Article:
Nick Clegg emphasised this best of all during the televised leadership debates when he said that the Labour and Conservative Parties have given us “Nothing but broken promises”, he also emphasised that “The Liberal Democrats are different”. Finally and crucially he announced how he wanted to create a “New politics” and part of this vision was for parties to do in government as they claim they will in opposition.

It is time for us to remind him of these important values. The rise in tuition fees is designed to fill in the £2.9 billion black hole that will be left in the teaching funds for universities after the announcement of cuts of 40% in the spending review. However in the context of reducing the deficit this is a drop in the ocean and these savings could surely be better achieved elsewhere. For example during much of Margaret Thatcher’s time as Prime Minister the top rate of tax for the highest earners was 60% and yet today in harder financial times it is 50%. Yet it is students (hardly the richest people in our society) who will be paying for the last generations mistakes. This may be a hard time economically but this is a battle we must win.

We are different and must show that we are; especially now that we are in a position to do so.  Otherwise this party will rightly face many more years back in the political wilderness having been labelled as ‘just like the other lot’.

So are these savings of £2.9 billion worth it? Is this price worth the loss of our party’s integrity and our values? If not then we must let the leadership know how we feel and stop these fees from rising while we still can.

We, the undersigned Parliamentary Liberal Democrat Candidates at the 2010 General Election, call on Nick Clegg, Vince Cable and all the Liberal Democrat MPs to vote against any increase in tuition fees, as pledged to the National Union of Students and publicised as such during the 2010 General Election campaign.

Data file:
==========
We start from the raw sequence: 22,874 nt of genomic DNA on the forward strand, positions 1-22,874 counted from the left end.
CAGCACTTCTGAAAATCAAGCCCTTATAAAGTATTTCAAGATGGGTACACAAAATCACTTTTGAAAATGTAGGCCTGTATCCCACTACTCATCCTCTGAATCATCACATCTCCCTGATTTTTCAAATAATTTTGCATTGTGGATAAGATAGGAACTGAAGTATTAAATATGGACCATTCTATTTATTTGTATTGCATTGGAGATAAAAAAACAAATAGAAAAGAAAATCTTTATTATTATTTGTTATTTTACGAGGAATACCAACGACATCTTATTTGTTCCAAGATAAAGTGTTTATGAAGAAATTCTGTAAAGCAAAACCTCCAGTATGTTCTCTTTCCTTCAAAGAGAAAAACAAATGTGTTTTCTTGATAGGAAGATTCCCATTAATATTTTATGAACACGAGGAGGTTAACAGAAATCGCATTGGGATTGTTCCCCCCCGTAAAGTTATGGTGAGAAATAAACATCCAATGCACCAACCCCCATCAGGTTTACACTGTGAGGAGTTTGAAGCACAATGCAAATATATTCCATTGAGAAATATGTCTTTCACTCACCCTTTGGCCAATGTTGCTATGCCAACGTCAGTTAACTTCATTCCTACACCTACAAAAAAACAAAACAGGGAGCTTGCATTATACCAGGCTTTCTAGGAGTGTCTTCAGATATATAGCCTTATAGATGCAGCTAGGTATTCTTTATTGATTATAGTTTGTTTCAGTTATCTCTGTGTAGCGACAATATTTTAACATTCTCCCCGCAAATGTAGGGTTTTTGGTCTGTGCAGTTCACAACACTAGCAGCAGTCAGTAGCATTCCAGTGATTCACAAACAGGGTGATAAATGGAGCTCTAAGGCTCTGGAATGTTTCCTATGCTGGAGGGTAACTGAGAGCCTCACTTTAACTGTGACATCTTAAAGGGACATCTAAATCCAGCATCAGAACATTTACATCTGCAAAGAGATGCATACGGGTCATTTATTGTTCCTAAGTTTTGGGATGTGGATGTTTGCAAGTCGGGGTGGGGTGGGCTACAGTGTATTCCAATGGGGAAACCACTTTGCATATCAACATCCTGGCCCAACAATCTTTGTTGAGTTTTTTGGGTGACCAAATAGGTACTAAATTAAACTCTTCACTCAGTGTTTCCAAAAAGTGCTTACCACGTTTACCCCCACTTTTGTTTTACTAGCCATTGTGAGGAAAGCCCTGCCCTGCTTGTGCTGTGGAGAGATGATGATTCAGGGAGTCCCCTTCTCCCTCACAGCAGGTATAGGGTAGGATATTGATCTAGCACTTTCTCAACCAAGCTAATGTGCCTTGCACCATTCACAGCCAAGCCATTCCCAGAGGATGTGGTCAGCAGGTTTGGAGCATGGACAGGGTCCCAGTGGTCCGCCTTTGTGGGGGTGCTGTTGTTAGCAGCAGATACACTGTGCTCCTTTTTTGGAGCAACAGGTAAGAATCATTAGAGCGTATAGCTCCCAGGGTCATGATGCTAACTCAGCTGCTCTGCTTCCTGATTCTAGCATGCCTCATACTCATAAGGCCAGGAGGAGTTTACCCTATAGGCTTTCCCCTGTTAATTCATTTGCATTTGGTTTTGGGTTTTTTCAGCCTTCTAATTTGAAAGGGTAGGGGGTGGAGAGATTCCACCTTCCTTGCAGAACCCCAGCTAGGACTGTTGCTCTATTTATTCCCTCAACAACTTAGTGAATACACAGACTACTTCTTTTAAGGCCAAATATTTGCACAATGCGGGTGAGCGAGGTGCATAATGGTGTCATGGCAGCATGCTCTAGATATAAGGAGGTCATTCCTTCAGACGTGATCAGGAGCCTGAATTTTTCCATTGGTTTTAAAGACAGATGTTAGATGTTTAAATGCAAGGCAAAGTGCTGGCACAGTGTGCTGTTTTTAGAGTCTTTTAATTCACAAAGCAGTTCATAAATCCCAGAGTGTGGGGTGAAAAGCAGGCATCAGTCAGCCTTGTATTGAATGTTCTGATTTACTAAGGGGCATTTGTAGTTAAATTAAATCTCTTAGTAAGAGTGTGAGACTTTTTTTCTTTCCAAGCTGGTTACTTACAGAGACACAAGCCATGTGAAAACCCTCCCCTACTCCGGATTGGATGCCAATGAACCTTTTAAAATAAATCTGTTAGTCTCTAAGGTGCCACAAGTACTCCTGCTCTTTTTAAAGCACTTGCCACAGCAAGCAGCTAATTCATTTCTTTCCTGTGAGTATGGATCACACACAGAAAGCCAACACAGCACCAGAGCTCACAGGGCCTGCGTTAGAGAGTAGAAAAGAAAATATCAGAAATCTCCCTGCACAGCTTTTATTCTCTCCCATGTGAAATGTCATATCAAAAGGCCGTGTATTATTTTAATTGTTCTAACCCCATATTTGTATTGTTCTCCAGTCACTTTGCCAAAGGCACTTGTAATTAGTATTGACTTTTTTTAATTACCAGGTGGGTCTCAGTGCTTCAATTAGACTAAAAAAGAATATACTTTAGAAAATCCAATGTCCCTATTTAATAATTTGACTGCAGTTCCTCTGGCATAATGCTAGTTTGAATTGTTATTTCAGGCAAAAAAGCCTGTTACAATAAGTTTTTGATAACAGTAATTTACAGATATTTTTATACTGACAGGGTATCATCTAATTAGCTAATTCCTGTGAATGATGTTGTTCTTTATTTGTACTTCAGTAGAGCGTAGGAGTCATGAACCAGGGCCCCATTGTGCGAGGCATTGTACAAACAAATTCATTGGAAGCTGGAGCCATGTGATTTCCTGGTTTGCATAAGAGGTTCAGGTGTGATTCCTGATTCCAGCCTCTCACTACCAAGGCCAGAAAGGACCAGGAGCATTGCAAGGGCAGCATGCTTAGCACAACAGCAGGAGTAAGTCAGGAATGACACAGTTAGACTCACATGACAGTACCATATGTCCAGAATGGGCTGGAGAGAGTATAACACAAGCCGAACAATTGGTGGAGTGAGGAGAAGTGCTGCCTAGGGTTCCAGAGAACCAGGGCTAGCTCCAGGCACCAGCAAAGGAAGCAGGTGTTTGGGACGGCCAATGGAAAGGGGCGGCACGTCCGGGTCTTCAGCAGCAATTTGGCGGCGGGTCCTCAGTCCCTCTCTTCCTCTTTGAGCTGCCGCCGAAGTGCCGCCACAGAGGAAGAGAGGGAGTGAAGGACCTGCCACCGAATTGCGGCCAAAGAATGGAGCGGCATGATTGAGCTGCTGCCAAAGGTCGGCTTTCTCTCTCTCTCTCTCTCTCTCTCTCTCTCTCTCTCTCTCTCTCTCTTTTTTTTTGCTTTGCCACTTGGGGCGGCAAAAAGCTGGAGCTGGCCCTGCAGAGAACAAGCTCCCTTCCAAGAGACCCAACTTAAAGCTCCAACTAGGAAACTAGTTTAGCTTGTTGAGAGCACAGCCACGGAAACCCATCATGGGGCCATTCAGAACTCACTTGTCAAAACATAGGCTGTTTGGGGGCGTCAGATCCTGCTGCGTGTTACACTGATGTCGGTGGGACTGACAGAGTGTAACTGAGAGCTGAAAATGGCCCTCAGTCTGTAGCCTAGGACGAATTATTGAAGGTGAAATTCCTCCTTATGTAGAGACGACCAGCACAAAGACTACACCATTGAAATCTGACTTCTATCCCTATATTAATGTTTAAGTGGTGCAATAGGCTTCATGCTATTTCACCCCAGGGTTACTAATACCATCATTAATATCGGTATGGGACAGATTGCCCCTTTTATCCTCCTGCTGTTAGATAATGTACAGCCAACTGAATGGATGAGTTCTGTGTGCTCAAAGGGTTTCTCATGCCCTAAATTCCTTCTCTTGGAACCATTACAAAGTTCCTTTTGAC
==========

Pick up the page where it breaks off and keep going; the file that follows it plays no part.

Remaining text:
There must be better alternatives and we must find the right one; or the else the party and the next generation of students will rightly feel let down for the next Parliament and beyond.

Thank you all for your time, we will all be watching the results of the vote very closely.


Derek Deedman (Arundel and South Downs)

Godfrey Newman (Horsham)

Simon McDougall (Littlehampton and Bognor)

Martin Lury (Chichester)

5. Bernadette Millam (Brighton Pavilion)

Andrew Falconer (Runnymede and Weybridge)

Paul Elgood (Hove)

James Blanchard (Huddersfield)

Jon Underwood (Tiverton and Honiton)

10. Mark Chapman (Spelthorne)

Andrew Aalders (Central Suffolk and North Ipswich)

Wendy Taylor (Newcastle upon Tyne East)

Nick Perry (Hastings and Rye)

Peter Carroll (Maidstone and the Weald)

15. Alan Bullion (Sevenoaks)

Roger Barlow (Macclesfield)

Richard Baum (Bury North)

Nigel Quinton (Hitchin and Harpenden)

Nigel Bennett (South Suffolk)

20. Chris Nelson (Kettering)

Chris Bramall (Stourbridge)

Sam Boote (Nottingham East)

Adam Carew (East Hampshire)

David Ord (North Tyneside)

25. Adrian Collet (Aldershot)

Gareth Epps (Reading East)

Chris Foote Wood (Middlesbrough)

John Dixon (Cardiff North)

Philip Eades (Poole)

30. Steven Lambert (Aylesbury)

Philip Latham (Stockton North)

Lynne Beaumont (Folkestone and Hythe)

Michael Mullaney (Bosworth)

Brendan D’Cruz (Castle Point)

35. Jamie Matthews (Pudsey)

Helen Flynn (Skipton and Ripon)

Edward Fordham (Hampstead and Kilburn)§

Alex Berhanu
(Ilford North)

Richard Grayson (Hemel Hempstead)